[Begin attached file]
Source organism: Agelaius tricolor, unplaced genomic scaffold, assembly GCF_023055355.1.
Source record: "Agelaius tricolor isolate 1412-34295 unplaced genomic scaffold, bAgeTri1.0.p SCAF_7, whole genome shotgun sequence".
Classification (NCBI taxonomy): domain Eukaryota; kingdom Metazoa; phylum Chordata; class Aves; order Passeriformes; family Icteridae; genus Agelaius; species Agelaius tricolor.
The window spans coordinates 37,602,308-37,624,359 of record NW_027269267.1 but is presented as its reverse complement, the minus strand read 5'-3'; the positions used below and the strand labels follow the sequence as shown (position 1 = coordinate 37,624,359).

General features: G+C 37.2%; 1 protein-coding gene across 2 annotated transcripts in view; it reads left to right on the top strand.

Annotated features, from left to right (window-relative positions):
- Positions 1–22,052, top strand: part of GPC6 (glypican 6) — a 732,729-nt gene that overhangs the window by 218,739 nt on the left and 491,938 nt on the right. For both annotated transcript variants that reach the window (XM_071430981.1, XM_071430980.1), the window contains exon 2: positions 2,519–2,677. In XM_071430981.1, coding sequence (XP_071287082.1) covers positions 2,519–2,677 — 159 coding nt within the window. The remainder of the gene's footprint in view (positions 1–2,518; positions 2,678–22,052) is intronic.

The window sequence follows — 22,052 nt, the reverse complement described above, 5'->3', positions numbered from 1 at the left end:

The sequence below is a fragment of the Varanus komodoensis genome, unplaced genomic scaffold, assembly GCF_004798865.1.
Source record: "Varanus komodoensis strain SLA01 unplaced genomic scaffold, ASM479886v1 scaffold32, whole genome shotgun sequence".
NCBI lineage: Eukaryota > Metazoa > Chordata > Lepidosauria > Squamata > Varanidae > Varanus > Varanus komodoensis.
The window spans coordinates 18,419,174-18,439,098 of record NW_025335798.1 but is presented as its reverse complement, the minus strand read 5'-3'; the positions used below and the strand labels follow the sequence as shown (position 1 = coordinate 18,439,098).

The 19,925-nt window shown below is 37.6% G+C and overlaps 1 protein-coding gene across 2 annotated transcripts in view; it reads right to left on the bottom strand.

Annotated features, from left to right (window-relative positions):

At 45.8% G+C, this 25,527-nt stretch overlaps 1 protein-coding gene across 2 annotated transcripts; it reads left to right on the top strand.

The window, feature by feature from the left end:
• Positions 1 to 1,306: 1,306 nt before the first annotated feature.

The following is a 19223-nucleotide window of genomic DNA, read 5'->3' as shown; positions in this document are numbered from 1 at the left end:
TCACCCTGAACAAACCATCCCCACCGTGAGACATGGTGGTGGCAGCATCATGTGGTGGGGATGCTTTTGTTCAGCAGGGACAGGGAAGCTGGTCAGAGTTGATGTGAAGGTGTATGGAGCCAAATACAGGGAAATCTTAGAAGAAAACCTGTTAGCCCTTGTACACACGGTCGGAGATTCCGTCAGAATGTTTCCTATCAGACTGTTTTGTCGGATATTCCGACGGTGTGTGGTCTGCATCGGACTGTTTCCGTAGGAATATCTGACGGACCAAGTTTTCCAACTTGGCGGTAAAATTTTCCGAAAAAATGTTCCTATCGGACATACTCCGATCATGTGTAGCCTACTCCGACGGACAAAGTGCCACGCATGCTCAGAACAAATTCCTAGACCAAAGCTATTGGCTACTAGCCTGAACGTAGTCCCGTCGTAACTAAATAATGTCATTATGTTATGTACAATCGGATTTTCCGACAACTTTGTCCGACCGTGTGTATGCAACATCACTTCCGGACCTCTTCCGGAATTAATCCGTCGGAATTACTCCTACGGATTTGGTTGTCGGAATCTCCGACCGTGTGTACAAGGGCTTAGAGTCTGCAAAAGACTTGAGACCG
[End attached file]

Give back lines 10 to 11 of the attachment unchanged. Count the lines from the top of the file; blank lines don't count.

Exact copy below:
Source record: "Varanus komodoensis strain SLA01 unplaced genomic scaffold, ASM479886v1 scaffold32, whole genome shotgun sequence".
NCBI lineage: Eukaryota > Metazoa > Chordata > Lepidosauria > Squamata > Varanidae > Varanus > Varanus komodoensis.